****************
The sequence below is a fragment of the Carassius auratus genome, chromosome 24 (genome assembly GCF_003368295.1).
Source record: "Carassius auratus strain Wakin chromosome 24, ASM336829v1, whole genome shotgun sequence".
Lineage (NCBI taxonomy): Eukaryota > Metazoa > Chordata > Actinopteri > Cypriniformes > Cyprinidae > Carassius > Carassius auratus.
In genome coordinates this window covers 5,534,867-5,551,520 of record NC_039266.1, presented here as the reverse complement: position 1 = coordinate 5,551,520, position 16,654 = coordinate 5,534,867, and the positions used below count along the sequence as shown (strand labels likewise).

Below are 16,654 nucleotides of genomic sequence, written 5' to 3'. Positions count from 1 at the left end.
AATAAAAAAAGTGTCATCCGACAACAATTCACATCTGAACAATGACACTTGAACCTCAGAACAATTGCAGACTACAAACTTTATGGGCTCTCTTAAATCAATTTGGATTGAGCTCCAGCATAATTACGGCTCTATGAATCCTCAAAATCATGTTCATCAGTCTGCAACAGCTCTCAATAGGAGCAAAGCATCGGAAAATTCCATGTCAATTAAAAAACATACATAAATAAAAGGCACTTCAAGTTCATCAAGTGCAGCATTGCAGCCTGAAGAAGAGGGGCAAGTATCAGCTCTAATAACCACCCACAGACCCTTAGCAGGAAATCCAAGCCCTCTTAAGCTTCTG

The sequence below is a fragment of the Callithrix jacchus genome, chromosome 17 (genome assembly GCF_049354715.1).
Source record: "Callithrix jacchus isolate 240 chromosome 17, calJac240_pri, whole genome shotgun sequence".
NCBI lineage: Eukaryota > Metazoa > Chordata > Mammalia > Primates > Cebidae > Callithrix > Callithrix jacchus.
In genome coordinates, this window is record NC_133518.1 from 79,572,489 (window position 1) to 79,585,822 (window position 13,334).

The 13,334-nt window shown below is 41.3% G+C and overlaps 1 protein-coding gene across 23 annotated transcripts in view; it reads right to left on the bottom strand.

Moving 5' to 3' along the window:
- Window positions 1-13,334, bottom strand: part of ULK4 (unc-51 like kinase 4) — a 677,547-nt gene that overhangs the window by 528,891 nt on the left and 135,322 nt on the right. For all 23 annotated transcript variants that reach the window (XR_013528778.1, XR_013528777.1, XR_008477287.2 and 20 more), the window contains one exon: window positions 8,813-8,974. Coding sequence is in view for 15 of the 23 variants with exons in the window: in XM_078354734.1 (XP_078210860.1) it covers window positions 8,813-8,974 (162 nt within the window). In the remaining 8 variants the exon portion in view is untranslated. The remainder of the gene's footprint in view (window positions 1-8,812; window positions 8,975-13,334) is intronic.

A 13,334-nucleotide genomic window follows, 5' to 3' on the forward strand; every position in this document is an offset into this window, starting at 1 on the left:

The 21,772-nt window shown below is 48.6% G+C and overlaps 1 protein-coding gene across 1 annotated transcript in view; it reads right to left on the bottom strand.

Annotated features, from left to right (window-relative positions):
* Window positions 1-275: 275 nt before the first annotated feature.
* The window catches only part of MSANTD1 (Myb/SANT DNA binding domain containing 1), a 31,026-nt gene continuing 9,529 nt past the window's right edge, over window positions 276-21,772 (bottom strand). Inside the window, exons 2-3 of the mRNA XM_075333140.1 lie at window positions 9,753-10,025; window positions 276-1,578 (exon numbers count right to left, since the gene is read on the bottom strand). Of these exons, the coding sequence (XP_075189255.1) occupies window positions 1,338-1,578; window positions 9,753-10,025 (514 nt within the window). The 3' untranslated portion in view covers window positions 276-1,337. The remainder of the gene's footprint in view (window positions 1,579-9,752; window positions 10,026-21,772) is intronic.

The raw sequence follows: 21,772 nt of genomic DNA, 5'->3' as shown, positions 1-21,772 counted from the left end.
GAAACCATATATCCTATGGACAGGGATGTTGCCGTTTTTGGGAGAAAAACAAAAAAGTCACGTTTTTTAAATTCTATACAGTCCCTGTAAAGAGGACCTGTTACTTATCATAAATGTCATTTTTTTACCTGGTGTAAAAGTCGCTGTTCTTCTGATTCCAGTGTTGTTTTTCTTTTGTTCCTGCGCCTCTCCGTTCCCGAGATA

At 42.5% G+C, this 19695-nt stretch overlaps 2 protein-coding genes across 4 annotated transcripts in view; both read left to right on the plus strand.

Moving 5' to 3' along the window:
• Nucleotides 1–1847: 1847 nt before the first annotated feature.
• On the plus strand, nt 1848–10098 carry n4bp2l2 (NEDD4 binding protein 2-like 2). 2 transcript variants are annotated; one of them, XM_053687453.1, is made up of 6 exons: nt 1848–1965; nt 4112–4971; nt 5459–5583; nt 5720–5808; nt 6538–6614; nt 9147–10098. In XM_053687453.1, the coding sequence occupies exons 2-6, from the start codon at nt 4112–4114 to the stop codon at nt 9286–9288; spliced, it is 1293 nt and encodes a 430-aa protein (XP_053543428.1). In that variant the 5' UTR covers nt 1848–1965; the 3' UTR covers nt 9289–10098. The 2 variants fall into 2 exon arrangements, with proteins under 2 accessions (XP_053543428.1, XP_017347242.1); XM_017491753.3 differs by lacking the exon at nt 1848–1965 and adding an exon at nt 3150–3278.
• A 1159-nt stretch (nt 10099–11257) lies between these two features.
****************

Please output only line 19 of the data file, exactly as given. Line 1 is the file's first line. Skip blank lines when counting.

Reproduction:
The raw sequence follows: 21,772 nt of genomic DNA, 5'->3' as shown, positions 1-21,772 counted from the left end.